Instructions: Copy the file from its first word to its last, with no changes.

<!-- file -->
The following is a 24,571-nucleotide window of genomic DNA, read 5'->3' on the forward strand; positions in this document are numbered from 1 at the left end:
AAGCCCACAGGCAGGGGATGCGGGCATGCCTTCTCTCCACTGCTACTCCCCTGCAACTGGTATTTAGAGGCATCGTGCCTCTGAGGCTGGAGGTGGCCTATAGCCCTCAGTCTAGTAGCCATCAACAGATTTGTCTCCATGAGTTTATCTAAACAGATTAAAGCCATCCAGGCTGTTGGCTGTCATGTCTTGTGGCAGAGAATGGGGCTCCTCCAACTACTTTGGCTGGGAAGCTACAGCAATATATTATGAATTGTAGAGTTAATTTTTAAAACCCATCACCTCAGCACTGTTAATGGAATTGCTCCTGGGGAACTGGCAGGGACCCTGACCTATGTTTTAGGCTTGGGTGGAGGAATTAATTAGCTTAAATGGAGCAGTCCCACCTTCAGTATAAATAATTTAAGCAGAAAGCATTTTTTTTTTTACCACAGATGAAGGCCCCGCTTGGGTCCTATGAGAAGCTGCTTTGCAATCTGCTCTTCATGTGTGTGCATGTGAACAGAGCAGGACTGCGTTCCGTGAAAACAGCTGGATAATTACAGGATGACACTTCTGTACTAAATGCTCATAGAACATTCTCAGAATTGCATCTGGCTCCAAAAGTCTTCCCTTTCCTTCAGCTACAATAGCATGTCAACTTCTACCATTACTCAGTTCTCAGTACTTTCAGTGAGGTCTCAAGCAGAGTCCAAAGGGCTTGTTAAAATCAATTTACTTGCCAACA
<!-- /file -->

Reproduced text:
The following is a 24,571-nucleotide window of genomic DNA, read 5'->3' on the forward strand; positions in this document are numbered from 1 at the left end:
AAGCCCACAGGCAGGGGATGCGGGCATGCCTTCTCTCCACTGCTACTCCCCTGCAACTGGTATTTAGAGGCATCGTGCCTCTGAGGCTGGAGGTGGCCTATAGCCCTCAGTCTAGTAGCCATCAACAGATTTGTCTCCATGAGTTTATCTAAACAGATTAAAGCCATCCAGGCTGTTGGCTGTCATGTCTTGTGGCAGAGAATGGGGCTCCTCCAACTACTTTGGCTGGGAAGCTACAGCAATATATTATGAATTGTAGAGTTAATTTTTAAAACCCATCACCTCAGCACTGTTAATGGAATTGCTCCTGGGGAACTGGCAGGGACCCTGACCTATGTTTTAGGCTTGGGTGGAGGAATTAATTAGCTTAAATGGAGCAGTCCCACCTTCAGTATAAATAATTTAAGCAGAAAGCATTTTTTTTTTTACCACAGATGAAGGCCCCGCTTGGGTCCTATGAGAAGCTGCTTTGCAATCTGCTCTTCATGTGTGTGCATGTGAACAGAGCAGGACTGCGTTCCGTGAAAACAGCTGGATAATTACAGGATGACACTTCTGTACTAAATGCTCATAGAACATTCTCAGAATTGCATCTGGCTCCAAAAGTCTTCCCTTTCCTTCAGCTACAATAGCATGTCAACTTCTACCATTACTCAGTTCTCAGTACTTTCAGTGAGGTCTCAAGCAGAGTCCAAAGGGCTTGTTAAAATCAATTTACTTGCCAACA